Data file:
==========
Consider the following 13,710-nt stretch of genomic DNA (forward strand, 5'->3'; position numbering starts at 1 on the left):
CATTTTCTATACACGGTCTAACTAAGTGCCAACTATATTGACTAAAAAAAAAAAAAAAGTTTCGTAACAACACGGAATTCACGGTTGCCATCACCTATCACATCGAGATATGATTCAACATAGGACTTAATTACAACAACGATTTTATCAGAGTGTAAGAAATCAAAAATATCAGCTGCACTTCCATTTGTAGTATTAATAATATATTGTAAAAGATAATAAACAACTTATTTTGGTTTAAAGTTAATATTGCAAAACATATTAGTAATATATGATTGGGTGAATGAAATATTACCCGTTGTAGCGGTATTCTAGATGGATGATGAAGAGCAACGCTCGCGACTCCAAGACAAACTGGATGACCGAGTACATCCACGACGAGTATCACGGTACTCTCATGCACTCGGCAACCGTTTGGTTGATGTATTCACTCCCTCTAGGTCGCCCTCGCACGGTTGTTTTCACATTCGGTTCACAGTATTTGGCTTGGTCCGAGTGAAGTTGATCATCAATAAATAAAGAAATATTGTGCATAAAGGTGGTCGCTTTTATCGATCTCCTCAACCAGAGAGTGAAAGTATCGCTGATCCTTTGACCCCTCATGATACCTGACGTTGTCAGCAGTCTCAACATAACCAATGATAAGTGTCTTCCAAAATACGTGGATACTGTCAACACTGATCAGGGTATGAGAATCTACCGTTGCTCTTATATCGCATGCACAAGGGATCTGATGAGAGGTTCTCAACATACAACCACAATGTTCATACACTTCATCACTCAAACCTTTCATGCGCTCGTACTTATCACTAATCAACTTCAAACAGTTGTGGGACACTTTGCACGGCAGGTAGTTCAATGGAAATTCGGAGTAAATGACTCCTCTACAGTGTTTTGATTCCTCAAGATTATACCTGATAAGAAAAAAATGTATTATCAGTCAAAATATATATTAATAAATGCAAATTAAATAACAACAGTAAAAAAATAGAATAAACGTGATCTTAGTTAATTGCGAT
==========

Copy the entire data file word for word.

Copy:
Consider the following 13,710-nt stretch of genomic DNA (forward strand, 5'->3'; position numbering starts at 1 on the left):
CATTTTCTATACACGGTCTAACTAAGTGCCAACTATATTGACTAAAAAAAAAAAAAAAGTTTCGTAACAACACGGAATTCACGGTTGCCATCACCTATCACATCGAGATATGATTCAACATAGGACTTAATTACAACAACGATTTTATCAGAGTGTAAGAAATCAAAAATATCAGCTGCACTTCCATTTGTAGTATTAATAATATATTGTAAAAGATAATAAACAACTTATTTTGGTTTAAAGTTAATATTGCAAAACATATTAGTAATATATGATTGGGTGAATGAAATATTACCCGTTGTAGCGGTATTCTAGATGGATGATGAAGAGCAACGCTCGCGACTCCAAGACAAACTGGATGACCGAGTACATCCACGACGAGTATCACGGTACTCTCATGCACTCGGCAACCGTTTGGTTGATGTATTCACTCCCTCTAGGTCGCCCTCGCACGGTTGTTTTCACATTCGGTTCACAGTATTTGGCTTGGTCCGAGTGAAGTTGATCATCAATAAATAAAGAAATATTGTGCATAAAGGTGGTCGCTTTTATCGATCTCCTCAACCAGAGAGTGAAAGTATCGCTGATCCTTTGACCCCTCATGATACCTGACGTTGTCAGCAGTCTCAACATAACCAATGATAAGTGTCTTCCAAAATACGTGGATACTGTCAACACTGATCAGGGTATGAGAATCTACCGTTGCTCTTATATCGCATGCACAAGGGATCTGATGAGAGGTTCTCAACATACAACCACAATGTTCATACACTTCATCACTCAAACCTTTCATGCGCTCGTACTTATCACTAATCAACTTCAAACAGTTGTGGGACACTTTGCACGGCAGGTAGTTCAATGGAAATTCGGAGTAAATGACTCCTCTACAGTGTTTTGATTCCTCAAGATTATACCTGATAAGAAAAAAATGTATTATCAGTCAAAATATATATTAATAAATGCAAATTAAATAACAACAGTAAAAAAATAGAATAAACGTGATCTTAGTTAATTGCGAT